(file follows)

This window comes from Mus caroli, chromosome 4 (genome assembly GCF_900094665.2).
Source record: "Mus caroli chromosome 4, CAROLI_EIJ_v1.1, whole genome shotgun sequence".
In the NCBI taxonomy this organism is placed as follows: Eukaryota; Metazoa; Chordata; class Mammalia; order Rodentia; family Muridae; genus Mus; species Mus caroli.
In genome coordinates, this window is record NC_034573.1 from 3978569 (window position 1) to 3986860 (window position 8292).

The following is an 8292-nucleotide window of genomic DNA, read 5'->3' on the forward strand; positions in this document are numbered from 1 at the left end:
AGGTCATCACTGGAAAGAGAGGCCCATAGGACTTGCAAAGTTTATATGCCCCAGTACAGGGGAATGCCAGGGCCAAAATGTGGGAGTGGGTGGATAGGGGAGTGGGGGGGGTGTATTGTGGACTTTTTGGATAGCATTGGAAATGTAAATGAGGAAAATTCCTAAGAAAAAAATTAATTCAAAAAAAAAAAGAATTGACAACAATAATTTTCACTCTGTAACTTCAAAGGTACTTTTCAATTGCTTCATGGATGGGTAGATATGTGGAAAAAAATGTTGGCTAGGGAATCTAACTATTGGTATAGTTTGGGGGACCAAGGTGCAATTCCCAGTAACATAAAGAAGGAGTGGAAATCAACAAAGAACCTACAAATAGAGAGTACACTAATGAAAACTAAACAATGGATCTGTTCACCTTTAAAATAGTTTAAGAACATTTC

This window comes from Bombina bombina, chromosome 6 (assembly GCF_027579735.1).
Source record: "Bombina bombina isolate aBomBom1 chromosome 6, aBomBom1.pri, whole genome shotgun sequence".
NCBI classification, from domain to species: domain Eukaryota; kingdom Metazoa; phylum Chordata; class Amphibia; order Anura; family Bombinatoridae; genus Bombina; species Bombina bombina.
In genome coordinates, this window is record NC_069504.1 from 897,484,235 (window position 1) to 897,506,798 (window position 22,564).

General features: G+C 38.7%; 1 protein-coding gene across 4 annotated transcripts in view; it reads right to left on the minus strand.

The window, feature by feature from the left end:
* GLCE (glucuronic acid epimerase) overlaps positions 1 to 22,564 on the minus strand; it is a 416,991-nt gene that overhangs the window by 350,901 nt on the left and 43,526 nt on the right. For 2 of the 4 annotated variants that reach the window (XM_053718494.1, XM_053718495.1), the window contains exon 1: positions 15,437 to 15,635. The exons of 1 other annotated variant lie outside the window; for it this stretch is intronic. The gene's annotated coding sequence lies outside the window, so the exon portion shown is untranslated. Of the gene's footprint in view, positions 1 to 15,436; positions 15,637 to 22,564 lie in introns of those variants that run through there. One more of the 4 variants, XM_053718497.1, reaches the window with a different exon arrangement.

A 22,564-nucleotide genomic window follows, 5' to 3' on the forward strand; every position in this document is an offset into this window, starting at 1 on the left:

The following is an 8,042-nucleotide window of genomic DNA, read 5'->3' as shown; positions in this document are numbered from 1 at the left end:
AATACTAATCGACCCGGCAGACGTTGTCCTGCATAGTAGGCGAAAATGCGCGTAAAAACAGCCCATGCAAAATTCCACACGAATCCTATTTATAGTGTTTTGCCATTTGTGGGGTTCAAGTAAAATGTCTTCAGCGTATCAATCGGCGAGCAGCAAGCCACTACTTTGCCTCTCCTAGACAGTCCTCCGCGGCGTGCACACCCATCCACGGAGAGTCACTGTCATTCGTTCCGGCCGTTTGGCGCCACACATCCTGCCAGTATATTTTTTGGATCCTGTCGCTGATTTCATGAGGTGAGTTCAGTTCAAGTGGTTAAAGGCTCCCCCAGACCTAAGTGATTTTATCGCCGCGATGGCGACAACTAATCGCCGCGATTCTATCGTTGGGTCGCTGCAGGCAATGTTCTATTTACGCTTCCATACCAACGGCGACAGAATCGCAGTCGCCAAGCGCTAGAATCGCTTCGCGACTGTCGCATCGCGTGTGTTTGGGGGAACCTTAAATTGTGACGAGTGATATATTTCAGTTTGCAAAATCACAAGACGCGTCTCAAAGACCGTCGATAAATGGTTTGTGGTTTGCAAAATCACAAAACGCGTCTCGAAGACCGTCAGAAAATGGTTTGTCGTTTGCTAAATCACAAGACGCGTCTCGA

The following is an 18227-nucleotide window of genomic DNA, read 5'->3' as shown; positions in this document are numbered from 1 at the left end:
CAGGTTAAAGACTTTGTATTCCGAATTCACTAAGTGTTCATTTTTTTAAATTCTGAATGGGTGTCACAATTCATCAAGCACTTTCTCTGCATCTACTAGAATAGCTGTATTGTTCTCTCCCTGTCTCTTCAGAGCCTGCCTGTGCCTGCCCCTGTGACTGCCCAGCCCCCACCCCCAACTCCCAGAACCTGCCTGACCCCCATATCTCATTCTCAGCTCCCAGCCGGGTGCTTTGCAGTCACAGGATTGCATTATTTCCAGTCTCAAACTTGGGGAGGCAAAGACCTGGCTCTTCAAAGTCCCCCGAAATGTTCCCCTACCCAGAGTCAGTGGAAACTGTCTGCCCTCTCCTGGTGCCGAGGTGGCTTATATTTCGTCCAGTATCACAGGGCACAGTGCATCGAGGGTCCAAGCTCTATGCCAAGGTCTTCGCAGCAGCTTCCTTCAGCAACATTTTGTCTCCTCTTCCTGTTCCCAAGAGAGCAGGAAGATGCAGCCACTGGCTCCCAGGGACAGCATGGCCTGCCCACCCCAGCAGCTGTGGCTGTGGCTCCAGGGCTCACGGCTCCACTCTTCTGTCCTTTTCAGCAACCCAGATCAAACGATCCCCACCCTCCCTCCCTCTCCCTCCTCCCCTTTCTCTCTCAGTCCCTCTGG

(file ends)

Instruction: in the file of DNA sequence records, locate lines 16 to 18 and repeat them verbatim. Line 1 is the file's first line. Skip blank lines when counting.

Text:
AATACTAATCGACCCGGCAGACGTTGTCCTGCATAGTAGGCGAAAATGCGCGTAAAAACAGCCCATGCAAAATTCCACACGAATCCTATTTATAGTGTTTTGCCATTTGTGGGGTTCAAGTAAAATGTCTTCAGCGTATCAATCGGCGAGCAGCAAGCCACTACTTTGCCTCTCCTAGACAGTCCTCCGCGGCGTGCACACCCATCCACGGAGAGTCACTGTCATTCGTTCCGGCCGTTTGGCGCCACACATCCTGCCAGTATATTTTTTGGATCCTGTCGCTGATTTCATGAGGTGAGTTCAGTTCAAGTGGTTAAAGGCTCCCCCAGACCTAAGTGATTTTATCGCCGCGATGGCGACAACTAATCGCCGCGATTCTATCGTTGGGTCGCTGCAGGCAATGTTCTATTTACGCTTCCATACCAACGGCGACAGAATCGCAGTCGCCAAGCGCTAGAATCGCTTCGCGACTGTCGCATCGCGTGTGTTTGGGGGAACCTTAAATTGTGACGAGTGATATATTTCAGTTTGCAAAATCACAAGACGCGTCTCAAAGACCGTCGATAAATGGTTTGTGGTTTGCAAAATCACAAAACGCGTCTCGAAGACCGTCAGAAAATGGTTTGTCGTTTGCTAAATCACAAGACGCGTCTCGA

The following is an 18227-nucleotide window of genomic DNA, read 5'->3' as shown; positions in this document are numbered from 1 at the left end:
CAGGTTAAAGACTTTGTATTCCGAATTCACTAAGTGTTCATTTTTTTAAATTCTGAATGGGTGTCACAATTCATCAAGCACTTTCTCTGCATCTACTAGAATAGCTGTATTGTTCTCTCCCTGTCTCTTCAGAGCCTGCCTGTGCCTGCCCCTGTGACTGCCCAGCCCCCACCCCCAACTCCCAGAACCTGCCTGACCCCCATATCTCATTCTCAGCTCCCAGCCGGGTGCTTTGCAGTCACAGGATTGCATTATTTCCAGTCTCAAACTTGGGGAGGCAAAGACCTGGCTCTTCAAAGTCCCCCGAAATGTTCCCCTACCCAGAGTCAGTGGAAACTGTCTGCCCTCTCCTGGTGCCGAGGTGGCTTATATTTCGTCCAGTATCACAGGGCACAGTGCATCGAGGGTCCAAGCTCTATGCCAAGGTCTTCGCAGCAGCTTCCTTCAGCAACATTTTGTCTCCTCTTCCTGTTCCCAAGAGAGCAGGAAGATGCAGCCACTGGCTCCCAGGGACAGCATGGCCTGCCCACCCCAGCAGCTGTGGCTGTGGCTCCAGGGCTCACGGCTCCACTCTTCTGTCCTTTTCAGCAACCCAGATCAAACGATCCCCACCCTCCCTCCCTCTCCCTCCTCCCCTTTCTCTCTCAGTCCCTCTGG